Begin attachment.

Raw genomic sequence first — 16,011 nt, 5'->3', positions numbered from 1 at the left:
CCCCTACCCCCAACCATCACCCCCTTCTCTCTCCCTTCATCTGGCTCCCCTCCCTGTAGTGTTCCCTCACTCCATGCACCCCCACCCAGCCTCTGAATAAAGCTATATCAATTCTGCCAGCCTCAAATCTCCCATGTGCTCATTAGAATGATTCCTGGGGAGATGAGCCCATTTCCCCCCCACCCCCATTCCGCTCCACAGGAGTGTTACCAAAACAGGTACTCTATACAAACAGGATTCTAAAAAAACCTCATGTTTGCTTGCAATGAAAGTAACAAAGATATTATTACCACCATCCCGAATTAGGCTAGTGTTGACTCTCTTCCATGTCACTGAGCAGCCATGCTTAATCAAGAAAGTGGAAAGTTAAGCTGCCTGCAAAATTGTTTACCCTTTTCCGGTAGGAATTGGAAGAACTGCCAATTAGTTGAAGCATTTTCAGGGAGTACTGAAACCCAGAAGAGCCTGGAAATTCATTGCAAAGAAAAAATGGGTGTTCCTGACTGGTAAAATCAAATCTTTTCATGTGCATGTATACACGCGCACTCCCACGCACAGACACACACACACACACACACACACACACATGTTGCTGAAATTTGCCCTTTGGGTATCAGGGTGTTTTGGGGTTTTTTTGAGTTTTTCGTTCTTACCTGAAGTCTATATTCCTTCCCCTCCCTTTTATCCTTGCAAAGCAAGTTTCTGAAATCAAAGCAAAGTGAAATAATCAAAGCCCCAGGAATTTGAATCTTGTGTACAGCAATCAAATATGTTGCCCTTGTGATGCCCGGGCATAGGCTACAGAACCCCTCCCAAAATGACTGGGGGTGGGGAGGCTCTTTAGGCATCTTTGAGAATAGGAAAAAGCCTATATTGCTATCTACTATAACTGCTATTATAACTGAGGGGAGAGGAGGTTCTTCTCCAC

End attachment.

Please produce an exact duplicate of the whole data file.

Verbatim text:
Raw genomic sequence first — 16,011 nt, 5'->3', positions numbered from 1 at the left:
CCCCTACCCCCAACCATCACCCCCTTCTCTCTCCCTTCATCTGGCTCCCCTCCCTGTAGTGTTCCCTCACTCCATGCACCCCCACCCAGCCTCTGAATAAAGCTATATCAATTCTGCCAGCCTCAAATCTCCCATGTGCTCATTAGAATGATTCCTGGGGAGATGAGCCCATTTCCCCCCCACCCCCATTCCGCTCCACAGGAGTGTTACCAAAACAGGTACTCTATACAAACAGGATTCTAAAAAAACCTCATGTTTGCTTGCAATGAAAGTAACAAAGATATTATTACCACCATCCCGAATTAGGCTAGTGTTGACTCTCTTCCATGTCACTGAGCAGCCATGCTTAATCAAGAAAGTGGAAAGTTAAGCTGCCTGCAAAATTGTTTACCCTTTTCCGGTAGGAATTGGAAGAACTGCCAATTAGTTGAAGCATTTTCAGGGAGTACTGAAACCCAGAAGAGCCTGGAAATTCATTGCAAAGAAAAAATGGGTGTTCCTGACTGGTAAAATCAAATCTTTTCATGTGCATGTATACACGCGCACTCCCACGCACAGACACACACACACACACACACACACACACATGTTGCTGAAATTTGCCCTTTGGGTATCAGGGTGTTTTGGGGTTTTTTTGAGTTTTTCGTTCTTACCTGAAGTCTATATTCCTTCCCCTCCCTTTTATCCTTGCAAAGCAAGTTTCTGAAATCAAAGCAAAGTGAAATAATCAAAGCCCCAGGAATTTGAATCTTGTGTACAGCAATCAAATATGTTGCCCTTGTGATGCCCGGGCATAGGCTACAGAACCCCTCCCAAAATGACTGGGGGTGGGGAGGCTCTTTAGGCATCTTTGAGAATAGGAAAAAGCCTATATTGCTATCTACTATAACTGCTATTATAACTGAGGGGAGAGGAGGTTCTTCTCCAC